Science is still out on this, the truth probably falling in a gray area in which plants do detect certain audio vibrations; one interesting study out of the University of Missouri found that plants responded to the sound of insect herbivores feeding. There’s also the distinct possibility that the kind of plant owners who would play special music for their plants are likely remembering to give them enough water, fertilizer, and sunshine, which would encourage healthy growth anyway. 

Regardless, “Plantasia” was a quiet hit and  since it could only be secured with a purchase of a houseplant from Mother Earth, it eventually became a hot item for electronic music collectors and crate-diggers. It was endearingly elusive — that is until its re-release earlier this year. 

“We've had been working on reissuing this album for many years,” said Caleb Braaten, founder of Sacred Bones Records, which reissued “Plantasia.” 

“It took a lot of time to track down Mort's daughter, Day, and to figure out the particulars,” Braaten said. “The houseplant boom is certainly a real thing and I think does tie into the increased interest in the record, but the music stands on its own as a beautiful portal into a special green world.” 

According to Braaten, the response to the reissue has been “phenomenal.” The record is now in stores across the United States. 

“We've been able to provide a lot of people who really wanted to bring this album home and previously either couldn't find a copy, or couldn't afford one,” Braaten said. “We've also been able to bring this music in public spaces via different gardens across the country so people can experience this music in the most ideal circumstance — in nature. It's been really rewarding.”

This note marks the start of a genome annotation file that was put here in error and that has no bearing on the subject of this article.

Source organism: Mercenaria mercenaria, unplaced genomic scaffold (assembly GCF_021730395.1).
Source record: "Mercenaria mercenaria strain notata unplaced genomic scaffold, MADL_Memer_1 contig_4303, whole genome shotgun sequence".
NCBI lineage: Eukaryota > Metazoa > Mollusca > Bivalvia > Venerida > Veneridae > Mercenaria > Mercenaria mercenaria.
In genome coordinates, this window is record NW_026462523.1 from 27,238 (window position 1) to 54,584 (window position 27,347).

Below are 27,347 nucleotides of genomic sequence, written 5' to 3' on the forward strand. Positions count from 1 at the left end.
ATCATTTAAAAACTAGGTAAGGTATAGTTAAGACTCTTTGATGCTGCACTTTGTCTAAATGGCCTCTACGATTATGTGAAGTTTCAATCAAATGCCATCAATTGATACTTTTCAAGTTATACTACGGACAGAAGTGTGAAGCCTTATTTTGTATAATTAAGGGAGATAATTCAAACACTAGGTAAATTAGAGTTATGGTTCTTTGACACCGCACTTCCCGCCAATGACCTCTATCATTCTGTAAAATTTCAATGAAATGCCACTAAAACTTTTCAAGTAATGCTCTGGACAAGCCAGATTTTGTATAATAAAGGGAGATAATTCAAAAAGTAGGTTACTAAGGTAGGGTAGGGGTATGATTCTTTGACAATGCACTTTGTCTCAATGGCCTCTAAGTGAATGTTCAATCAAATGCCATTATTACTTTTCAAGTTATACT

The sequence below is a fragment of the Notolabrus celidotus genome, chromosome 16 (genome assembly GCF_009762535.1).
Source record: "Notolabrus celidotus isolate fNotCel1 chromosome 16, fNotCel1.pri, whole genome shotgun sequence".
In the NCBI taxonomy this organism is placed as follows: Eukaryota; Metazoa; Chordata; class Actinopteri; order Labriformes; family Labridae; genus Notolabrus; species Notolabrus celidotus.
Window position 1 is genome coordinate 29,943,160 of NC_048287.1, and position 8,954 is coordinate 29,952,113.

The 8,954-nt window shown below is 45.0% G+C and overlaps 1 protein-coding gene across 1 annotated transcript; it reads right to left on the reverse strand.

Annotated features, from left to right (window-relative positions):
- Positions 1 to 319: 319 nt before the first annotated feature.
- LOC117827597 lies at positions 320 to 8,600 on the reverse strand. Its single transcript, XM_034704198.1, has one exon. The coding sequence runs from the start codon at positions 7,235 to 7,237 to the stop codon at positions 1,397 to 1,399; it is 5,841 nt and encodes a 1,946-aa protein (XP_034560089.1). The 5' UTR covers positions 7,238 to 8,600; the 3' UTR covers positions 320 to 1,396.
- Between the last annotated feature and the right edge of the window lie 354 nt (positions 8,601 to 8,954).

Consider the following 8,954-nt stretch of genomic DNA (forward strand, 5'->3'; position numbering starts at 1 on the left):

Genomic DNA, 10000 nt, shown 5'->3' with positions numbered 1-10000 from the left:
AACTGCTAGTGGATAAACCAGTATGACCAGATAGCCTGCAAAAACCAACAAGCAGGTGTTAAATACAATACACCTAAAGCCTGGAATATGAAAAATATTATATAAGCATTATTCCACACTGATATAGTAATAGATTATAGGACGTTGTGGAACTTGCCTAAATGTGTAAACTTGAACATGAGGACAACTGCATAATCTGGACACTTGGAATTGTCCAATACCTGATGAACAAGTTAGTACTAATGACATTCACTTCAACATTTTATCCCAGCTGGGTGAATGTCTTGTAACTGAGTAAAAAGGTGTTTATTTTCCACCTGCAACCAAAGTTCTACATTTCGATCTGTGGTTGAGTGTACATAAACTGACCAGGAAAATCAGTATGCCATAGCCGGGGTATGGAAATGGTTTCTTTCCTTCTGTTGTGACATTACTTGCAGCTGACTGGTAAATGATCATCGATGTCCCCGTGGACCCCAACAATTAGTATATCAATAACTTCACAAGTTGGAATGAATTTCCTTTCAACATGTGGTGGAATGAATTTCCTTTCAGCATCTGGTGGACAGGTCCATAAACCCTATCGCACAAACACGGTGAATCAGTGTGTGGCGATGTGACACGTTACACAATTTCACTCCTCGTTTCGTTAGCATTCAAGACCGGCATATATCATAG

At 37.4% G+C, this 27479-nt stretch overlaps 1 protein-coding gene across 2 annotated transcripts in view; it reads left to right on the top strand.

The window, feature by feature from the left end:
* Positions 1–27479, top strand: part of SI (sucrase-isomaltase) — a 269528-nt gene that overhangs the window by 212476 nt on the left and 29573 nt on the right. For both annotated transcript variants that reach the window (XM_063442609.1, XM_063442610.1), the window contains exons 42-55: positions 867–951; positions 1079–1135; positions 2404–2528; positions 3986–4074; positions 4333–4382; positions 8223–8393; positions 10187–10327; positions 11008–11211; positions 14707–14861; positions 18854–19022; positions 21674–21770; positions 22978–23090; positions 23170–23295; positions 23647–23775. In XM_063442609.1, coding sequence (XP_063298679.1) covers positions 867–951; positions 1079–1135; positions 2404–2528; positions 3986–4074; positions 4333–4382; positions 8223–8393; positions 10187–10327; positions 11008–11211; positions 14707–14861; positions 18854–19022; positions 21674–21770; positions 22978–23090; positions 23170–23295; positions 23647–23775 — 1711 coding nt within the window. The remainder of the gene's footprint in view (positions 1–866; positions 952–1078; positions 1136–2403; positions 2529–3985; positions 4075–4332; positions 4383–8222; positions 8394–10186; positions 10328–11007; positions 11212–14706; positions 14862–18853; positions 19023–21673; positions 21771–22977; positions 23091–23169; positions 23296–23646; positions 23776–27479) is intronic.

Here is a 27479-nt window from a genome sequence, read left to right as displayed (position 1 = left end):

The houseplant boom that Braaten referenced is a real thing, especially among millennials; according to data from the 2016 National Gardening Report, out of the 6 million or so Americans who started getting into gardening — that includes indoor plants — that year, 5 million fell between the 18-to-34-year-old age bracket. 

And within that age bracket are new composers, like Brendan Wells, seeking to make contemporary music for those houseplants. 

Wells, a DIY punk musician, had always had an interest in plants, which was actually sparked by “The Secret Life of Plants,” a book that he describes as a “revelation and turning point in [his] life.” 

“I appreciate the vintage kitsch ideas of talking to your plants to make them happy like they're your lovely little babies,” Wells said. “But ‘The Secret Life of Plants’ is very much about plants being in their own ways sentient, intelligent, and extrasensory in the sense that for example they're able to physically react to human thought.”